Even moderate exercise can help alleviate constipation, ease radiation-related fatigue, and help manage everyday or medical-related stress. Improving balance and flexibility in the elderly also can help prevent falls.
Yoga is good exercise for all ages. It helps reduce stress, strengthen muscles, and improve balance. Stretching maintains flexibility and improves circulation to the muscles while it lengthens muscles, ligaments, and tendons. The joints are better supported and are more able to go through their full range of motion. Yoga is a perfect fit for many seniors in that the slowness of movements and holding positions conserve energy and do not strain the heart. The exercises can be done anywhere in a standing or sitting position.

   Patients should inform their physical therapist, fitness teacher, or trainer about their ostomy. Pouching systems should be emptied before exercising and can be "picture-framed" with waterproof tape for extra security. The use of skin barrier wipes also can help protect against leakage due to perspiration. Many comfortable pouching options are now available that are ideal for use during exercise. Patients have more choices than ever before: one- or two-piece closed-end mini pouches, one-piece flexible closed-end or drainable pouches, and newer two-piece closed-end pouches with adhesive couplings. These options are lightweight and flexible.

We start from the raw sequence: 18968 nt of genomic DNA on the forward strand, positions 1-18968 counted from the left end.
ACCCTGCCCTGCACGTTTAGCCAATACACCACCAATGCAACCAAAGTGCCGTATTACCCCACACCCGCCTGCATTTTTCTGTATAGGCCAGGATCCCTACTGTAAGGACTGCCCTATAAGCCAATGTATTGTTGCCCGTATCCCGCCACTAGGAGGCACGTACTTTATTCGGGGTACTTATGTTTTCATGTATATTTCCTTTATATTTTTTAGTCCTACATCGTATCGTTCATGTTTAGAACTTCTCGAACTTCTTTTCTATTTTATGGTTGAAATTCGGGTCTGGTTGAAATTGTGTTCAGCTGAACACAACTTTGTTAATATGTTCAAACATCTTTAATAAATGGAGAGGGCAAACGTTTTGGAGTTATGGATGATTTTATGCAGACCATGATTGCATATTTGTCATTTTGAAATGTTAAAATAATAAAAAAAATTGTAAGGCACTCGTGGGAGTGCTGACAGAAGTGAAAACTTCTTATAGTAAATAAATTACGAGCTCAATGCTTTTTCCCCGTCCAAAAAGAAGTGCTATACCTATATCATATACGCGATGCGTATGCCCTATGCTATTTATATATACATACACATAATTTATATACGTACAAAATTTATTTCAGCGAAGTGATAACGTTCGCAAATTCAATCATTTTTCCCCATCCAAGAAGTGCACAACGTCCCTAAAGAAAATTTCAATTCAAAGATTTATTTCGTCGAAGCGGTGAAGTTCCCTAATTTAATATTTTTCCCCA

Clinicians caring for patients with ostomies should include specific information about the importance of appropriate exercise as an integral part of ostomy rehabilitation. Referrals and resources in the community for physical therapists and for health and fitness centers catering to the unique needs of the elderly and people with specific medical conditions should be a part of printed discharge information.


1. Agency for Health Care Policy and Research. Managing Osteoarthritis: Helping the Elderly Maintain Function and Mobility. Research in Action, Issue 4. AHRQ Publication No. 02-0023, May 2002. Rockville, MD. Available at: Accessed January 27, 2004.

2. Brach JS, Fitzgerald S, Newman AB, et al. Physical activity and functional status in community-dwelling older women. Arch Intern Med. 2003;163:2565-2571.